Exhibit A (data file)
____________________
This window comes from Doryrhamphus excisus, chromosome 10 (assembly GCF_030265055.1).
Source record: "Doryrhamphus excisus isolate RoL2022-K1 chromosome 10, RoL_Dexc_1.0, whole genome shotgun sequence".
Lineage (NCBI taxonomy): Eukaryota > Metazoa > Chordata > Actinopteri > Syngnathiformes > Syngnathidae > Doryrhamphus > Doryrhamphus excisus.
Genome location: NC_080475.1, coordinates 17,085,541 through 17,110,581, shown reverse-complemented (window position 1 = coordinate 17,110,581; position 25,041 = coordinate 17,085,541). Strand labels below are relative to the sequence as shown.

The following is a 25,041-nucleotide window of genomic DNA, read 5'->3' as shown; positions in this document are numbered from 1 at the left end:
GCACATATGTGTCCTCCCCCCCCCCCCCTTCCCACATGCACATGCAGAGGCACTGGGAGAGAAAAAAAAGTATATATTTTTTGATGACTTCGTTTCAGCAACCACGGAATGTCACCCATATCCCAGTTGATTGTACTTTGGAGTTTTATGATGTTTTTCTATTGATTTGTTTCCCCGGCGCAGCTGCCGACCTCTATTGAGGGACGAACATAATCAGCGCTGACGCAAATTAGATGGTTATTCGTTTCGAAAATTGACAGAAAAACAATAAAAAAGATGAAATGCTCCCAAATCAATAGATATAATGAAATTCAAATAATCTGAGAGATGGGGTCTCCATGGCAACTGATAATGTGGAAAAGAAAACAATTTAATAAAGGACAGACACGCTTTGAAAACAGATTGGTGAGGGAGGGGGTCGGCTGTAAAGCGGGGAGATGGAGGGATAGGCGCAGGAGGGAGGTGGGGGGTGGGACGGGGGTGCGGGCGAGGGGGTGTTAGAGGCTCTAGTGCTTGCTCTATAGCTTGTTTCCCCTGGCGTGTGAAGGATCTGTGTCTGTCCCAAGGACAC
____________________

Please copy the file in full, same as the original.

This window comes from Doryrhamphus excisus, chromosome 10 (assembly GCF_030265055.1).
Source record: "Doryrhamphus excisus isolate RoL2022-K1 chromosome 10, RoL_Dexc_1.0, whole genome shotgun sequence".
Lineage (NCBI taxonomy): Eukaryota > Metazoa > Chordata > Actinopteri > Syngnathiformes > Syngnathidae > Doryrhamphus > Doryrhamphus excisus.
Genome location: NC_080475.1, coordinates 17,085,541 through 17,110,581, shown reverse-complemented (window position 1 = coordinate 17,110,581; position 25,041 = coordinate 17,085,541). Strand labels below are relative to the sequence as shown.

The following is a 25,041-nucleotide window of genomic DNA, read 5'->3' as shown; positions in this document are numbered from 1 at the left end:
GCACATATGTGTCCTCCCCCCCCCCCCCTTCCCACATGCACATGCAGAGGCACTGGGAGAGAAAAAAAAGTATATATTTTTTGATGACTTCGTTTCAGCAACCACGGAATGTCACCCATATCCCAGTTGATTGTACTTTGGAGTTTTATGATGTTTTTCTATTGATTTGTTTCCCCGGCGCAGCTGCCGACCTCTATTGAGGGACGAACATAATCAGCGCTGACGCAAATTAGATGGTTATTCGTTTCGAAAATTGACAGAAAAACAATAAAAAAGATGAAATGCTCCCAAATCAATAGATATAATGAAATTCAAATAATCTGAGAGATGGGGTCTCCATGGCAACTGATAATGTGGAAAAGAAAACAATTTAATAAAGGACAGACACGCTTTGAAAACAGATTGGTGAGGGAGGGGGTCGGCTGTAAAGCGGGGAGATGGAGGGATAGGCGCAGGAGGGAGGTGGGGGGTGGGACGGGGGTGCGGGCGAGGGGGTGTTAGAGGCTCTAGTGCTTGCTCTATAGCTTGTTTCCCCTGGCGTGTGAAGGATCTGTGTCTGTCCCAAGGACAC